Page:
"Material is what we start with and material is what we are left with. It is all there is." So says Peter Fraser, who uses photography to investigate the physical substance of the world and to question the way in which we perceive our surroundings. Material
contains two of his most recent series, in which Fraser evokes the camera's democratic way of looking in order to analyze the different kinds of materials from which the world appears to be constituted. Casting himself in the role of an explorer gathering evidence of another world, Fraser selectively documents the mundane and the extraordinary. Made in the laboratories of an applied physics department, the first series included herein depicts the tools designed to measure the nature of matter, the very exploration of which Fraser is already engaged in with his camera. The second series, and the antithesis of the first, gives form to the everyday mess and grime that permeate our surroundings, the detritus and decrepitude that are the ultimate destination of all organic matter. As the sum of these two bodies of work, Material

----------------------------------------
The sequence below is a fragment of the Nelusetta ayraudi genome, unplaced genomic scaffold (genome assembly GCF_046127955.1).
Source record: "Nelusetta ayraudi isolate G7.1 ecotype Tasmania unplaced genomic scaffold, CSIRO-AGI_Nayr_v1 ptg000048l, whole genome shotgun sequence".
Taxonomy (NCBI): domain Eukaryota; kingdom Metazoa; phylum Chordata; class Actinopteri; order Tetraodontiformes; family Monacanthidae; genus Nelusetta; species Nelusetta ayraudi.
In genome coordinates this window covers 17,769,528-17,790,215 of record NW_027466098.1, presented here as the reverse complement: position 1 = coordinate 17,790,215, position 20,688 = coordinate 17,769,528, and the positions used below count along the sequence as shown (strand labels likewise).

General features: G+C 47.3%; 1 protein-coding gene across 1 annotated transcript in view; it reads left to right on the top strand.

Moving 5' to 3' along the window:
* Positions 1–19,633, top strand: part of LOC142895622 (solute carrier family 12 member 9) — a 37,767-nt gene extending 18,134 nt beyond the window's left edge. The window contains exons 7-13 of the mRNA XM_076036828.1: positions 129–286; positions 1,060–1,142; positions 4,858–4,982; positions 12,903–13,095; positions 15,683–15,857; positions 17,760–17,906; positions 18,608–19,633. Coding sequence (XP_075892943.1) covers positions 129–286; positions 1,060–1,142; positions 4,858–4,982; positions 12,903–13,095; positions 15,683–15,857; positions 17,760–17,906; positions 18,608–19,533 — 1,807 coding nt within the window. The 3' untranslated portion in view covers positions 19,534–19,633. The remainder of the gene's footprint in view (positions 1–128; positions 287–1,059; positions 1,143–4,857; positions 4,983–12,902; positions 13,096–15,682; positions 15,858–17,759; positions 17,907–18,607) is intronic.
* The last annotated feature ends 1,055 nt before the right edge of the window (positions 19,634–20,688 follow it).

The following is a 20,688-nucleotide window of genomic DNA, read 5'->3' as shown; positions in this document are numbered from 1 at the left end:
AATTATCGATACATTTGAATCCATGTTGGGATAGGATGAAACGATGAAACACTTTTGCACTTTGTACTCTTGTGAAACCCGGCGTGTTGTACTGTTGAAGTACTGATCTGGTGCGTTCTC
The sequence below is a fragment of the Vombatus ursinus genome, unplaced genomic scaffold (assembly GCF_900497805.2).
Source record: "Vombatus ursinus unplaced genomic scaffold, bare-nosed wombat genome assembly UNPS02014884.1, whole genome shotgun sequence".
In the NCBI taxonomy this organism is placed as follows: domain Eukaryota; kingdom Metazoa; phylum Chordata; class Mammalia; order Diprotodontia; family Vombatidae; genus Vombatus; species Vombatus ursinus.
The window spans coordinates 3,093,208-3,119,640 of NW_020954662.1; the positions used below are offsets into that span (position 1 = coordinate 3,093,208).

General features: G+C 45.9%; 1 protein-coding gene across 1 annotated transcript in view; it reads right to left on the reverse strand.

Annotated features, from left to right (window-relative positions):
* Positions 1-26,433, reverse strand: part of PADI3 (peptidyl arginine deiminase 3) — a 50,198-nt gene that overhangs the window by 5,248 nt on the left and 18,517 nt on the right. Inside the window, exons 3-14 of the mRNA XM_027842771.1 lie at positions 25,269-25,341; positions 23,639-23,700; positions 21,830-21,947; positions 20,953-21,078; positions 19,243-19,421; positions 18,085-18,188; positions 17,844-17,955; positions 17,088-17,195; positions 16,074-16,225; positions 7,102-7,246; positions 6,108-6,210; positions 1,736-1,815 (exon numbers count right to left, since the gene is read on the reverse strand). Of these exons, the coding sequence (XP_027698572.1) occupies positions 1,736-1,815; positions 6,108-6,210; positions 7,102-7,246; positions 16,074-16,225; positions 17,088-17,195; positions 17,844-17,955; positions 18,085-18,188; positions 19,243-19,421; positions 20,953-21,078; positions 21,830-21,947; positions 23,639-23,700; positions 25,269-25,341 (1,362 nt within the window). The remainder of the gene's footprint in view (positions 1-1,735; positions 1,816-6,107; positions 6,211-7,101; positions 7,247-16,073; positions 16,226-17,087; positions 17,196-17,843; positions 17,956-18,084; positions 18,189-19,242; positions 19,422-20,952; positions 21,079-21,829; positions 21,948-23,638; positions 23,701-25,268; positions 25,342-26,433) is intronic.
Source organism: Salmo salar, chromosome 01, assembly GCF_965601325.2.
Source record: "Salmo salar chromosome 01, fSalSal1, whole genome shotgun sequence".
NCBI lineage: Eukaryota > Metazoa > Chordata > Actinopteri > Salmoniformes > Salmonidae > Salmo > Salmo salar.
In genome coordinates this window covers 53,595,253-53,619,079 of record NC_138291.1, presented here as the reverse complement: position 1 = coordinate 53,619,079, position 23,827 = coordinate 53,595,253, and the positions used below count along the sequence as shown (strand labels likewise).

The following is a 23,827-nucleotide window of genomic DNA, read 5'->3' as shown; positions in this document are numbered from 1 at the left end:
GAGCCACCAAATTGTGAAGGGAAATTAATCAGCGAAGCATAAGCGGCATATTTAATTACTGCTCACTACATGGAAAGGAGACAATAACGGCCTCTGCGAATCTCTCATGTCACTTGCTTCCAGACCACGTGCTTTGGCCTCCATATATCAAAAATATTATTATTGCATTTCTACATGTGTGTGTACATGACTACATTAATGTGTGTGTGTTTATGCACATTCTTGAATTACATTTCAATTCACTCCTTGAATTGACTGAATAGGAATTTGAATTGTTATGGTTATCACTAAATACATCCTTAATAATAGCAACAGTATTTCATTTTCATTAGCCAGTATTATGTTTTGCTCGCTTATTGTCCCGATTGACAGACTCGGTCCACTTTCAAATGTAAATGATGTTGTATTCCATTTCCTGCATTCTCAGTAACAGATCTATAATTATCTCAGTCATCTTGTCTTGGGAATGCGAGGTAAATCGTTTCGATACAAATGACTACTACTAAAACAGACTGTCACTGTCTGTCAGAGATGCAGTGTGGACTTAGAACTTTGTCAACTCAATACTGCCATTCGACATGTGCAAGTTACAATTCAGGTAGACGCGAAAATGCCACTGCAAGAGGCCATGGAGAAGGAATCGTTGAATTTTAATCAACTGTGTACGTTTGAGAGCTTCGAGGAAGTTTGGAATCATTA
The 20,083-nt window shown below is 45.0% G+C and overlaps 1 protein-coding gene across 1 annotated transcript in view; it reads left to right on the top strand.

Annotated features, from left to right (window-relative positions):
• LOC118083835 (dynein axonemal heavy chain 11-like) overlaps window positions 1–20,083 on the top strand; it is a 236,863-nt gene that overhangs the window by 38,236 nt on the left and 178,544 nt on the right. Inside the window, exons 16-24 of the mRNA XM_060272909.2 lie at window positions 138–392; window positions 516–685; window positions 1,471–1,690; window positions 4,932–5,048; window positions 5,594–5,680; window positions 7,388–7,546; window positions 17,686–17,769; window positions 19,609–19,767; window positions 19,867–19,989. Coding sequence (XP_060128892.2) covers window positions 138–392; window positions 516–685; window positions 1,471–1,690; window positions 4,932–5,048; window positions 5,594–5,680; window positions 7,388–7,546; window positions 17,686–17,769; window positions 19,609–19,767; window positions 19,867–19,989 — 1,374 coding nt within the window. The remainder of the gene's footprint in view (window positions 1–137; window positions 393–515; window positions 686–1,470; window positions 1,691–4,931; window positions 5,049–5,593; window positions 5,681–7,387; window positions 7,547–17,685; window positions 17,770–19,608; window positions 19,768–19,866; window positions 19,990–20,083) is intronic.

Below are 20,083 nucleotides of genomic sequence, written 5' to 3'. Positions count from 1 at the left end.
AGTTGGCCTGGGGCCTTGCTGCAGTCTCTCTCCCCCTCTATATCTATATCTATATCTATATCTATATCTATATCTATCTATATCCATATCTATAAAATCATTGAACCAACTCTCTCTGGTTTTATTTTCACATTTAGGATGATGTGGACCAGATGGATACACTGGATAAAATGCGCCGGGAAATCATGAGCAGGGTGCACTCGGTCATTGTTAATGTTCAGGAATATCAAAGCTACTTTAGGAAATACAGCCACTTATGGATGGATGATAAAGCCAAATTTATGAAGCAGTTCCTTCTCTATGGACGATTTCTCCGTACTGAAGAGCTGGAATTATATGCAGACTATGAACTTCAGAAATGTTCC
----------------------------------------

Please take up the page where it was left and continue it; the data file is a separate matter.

probes the notion that matter is the primary substance of all living and non-living things.
Edited by Michael Mack.
Born in Cardiff in 1953, Peter Fraser, now based in London, is the recipient of a Bill Brandt Award. A touring retrospective of his work will open in The Photographer's Gallery in London in the summer of 2002.